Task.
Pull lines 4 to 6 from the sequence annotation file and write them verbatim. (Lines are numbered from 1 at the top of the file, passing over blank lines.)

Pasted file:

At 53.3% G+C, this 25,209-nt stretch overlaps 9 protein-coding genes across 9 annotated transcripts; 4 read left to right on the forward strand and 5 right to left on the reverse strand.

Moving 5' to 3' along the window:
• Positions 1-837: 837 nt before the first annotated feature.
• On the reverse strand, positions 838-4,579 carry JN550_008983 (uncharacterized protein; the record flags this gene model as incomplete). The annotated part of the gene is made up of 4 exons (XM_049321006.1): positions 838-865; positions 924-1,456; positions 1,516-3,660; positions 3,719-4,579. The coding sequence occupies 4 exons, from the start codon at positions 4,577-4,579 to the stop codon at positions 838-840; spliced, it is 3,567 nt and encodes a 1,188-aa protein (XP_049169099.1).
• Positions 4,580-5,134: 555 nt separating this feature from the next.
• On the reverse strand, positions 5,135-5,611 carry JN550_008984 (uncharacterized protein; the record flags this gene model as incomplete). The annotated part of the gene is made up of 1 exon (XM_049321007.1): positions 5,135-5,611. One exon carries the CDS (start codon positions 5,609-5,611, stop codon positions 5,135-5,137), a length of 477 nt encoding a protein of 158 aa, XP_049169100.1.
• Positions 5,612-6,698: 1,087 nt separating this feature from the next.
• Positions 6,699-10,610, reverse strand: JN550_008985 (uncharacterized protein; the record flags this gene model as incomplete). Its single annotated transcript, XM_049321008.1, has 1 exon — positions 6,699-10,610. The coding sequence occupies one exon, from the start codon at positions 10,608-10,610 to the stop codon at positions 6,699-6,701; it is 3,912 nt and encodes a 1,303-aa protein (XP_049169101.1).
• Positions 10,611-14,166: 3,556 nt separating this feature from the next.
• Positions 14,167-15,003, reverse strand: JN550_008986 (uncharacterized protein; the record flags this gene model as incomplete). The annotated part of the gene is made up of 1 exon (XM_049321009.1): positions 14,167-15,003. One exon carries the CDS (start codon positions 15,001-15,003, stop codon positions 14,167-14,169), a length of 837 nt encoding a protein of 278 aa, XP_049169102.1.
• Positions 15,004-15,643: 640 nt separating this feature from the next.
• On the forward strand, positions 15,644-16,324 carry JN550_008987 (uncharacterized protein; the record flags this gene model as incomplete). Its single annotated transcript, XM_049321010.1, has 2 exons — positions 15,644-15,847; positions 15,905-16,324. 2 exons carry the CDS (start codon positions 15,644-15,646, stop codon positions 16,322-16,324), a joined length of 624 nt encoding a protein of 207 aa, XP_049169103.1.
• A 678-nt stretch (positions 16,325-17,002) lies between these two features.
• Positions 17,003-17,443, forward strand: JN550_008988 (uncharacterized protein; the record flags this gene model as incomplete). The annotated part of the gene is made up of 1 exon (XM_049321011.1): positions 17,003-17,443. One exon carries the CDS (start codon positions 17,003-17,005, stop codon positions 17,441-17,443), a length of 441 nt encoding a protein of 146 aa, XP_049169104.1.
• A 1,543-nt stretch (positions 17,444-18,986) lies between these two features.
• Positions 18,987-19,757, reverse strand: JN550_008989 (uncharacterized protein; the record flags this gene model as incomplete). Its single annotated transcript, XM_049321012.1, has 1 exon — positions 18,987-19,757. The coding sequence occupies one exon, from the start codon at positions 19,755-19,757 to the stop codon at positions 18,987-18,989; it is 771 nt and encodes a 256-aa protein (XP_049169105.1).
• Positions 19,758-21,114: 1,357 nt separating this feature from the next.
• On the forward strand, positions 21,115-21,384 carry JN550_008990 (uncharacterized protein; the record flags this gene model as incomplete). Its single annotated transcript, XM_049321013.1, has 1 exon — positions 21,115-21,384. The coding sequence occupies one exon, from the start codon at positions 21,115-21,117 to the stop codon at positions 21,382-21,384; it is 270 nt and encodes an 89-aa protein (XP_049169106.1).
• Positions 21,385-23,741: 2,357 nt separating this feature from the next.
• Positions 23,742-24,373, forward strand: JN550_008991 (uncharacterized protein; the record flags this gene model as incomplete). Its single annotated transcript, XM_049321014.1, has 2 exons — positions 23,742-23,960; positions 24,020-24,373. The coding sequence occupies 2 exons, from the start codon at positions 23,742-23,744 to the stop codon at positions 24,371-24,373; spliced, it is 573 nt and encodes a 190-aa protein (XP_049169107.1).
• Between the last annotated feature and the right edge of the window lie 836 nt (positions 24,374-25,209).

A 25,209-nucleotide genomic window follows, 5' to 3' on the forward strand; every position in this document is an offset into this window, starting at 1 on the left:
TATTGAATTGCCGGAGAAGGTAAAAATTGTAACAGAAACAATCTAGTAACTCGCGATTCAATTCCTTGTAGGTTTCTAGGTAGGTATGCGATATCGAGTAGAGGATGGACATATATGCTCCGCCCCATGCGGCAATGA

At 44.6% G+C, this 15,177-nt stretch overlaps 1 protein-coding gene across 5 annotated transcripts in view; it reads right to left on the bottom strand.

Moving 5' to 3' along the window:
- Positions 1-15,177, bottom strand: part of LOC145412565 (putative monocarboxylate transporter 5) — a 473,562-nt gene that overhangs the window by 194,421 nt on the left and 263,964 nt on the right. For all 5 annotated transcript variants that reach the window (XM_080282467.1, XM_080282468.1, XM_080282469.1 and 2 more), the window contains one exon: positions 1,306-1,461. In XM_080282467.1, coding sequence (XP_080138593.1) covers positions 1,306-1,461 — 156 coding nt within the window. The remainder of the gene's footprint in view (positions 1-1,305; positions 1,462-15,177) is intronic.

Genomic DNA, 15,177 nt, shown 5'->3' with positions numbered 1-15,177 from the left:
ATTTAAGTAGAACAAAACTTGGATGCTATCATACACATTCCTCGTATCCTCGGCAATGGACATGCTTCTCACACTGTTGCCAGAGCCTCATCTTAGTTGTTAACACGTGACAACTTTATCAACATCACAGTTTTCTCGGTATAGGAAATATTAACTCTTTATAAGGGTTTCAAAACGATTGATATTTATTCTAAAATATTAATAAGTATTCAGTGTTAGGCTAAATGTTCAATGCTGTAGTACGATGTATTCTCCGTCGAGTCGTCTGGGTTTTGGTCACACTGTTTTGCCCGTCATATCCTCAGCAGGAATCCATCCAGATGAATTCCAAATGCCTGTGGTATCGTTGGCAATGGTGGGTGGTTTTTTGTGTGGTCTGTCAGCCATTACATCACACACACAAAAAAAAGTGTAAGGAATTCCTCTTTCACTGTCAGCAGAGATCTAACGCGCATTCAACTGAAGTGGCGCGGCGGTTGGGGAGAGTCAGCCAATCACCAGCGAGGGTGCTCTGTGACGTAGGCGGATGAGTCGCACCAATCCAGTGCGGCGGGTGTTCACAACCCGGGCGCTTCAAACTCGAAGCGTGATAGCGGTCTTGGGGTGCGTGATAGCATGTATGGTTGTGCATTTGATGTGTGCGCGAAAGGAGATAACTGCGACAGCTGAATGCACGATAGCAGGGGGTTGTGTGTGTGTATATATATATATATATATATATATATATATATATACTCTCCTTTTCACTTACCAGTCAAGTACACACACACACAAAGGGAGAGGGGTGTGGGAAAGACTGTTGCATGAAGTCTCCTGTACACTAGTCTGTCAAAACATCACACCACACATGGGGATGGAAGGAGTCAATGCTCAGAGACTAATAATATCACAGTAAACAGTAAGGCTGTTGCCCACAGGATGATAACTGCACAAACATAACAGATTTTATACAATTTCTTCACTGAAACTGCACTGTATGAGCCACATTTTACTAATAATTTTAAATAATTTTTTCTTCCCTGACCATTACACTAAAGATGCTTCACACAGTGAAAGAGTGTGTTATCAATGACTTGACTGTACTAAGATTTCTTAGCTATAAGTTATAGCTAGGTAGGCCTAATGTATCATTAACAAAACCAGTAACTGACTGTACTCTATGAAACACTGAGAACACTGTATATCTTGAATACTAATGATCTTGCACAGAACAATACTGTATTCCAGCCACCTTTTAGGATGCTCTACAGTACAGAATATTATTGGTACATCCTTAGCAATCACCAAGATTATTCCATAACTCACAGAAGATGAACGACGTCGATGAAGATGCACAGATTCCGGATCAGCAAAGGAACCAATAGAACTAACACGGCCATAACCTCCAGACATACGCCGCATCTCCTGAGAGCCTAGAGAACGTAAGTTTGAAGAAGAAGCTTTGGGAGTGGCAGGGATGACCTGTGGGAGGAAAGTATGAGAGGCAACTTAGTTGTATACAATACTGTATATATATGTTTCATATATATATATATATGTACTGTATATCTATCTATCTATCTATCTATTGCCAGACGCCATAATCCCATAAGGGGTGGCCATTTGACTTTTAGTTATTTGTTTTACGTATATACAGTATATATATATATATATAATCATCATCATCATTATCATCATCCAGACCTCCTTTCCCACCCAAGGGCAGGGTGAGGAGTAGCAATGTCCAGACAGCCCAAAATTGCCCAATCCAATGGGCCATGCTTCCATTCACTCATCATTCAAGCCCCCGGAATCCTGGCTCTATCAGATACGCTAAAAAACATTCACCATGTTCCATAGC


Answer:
• On the reverse strand, positions 838-4,579 carry JN550_008983 (uncharacterized protein; the record flags this gene model as incomplete). The annotated part of the gene is made up of 4 exons (XM_049321006.1): positions 838-865; positions 924-1,456; positions 1,516-3,660; positions 3,719-4,579. The coding sequence occupies 4 exons, from the start codon at positions 4,577-4,579 to the stop codon at positions 838-840; spliced, it is 3,567 nt and encodes a 1,188-aa protein (XP_049169099.1).
• Positions 4,580-5,134: 555 nt separating this feature from the next.
• On the reverse strand, positions 5,135-5,611 carry JN550_008984 (uncharacterized protein; the record flags this gene model as incomplete). The annotated part of the gene is made up of 1 exon (XM_049321007.1): positions 5,135-5,611. One exon carries the CDS (start codon positions 5,609-5,611, stop codon positions 5,135-5,137), a length of 477 nt encoding a protein of 158 aa, XP_049169100.1.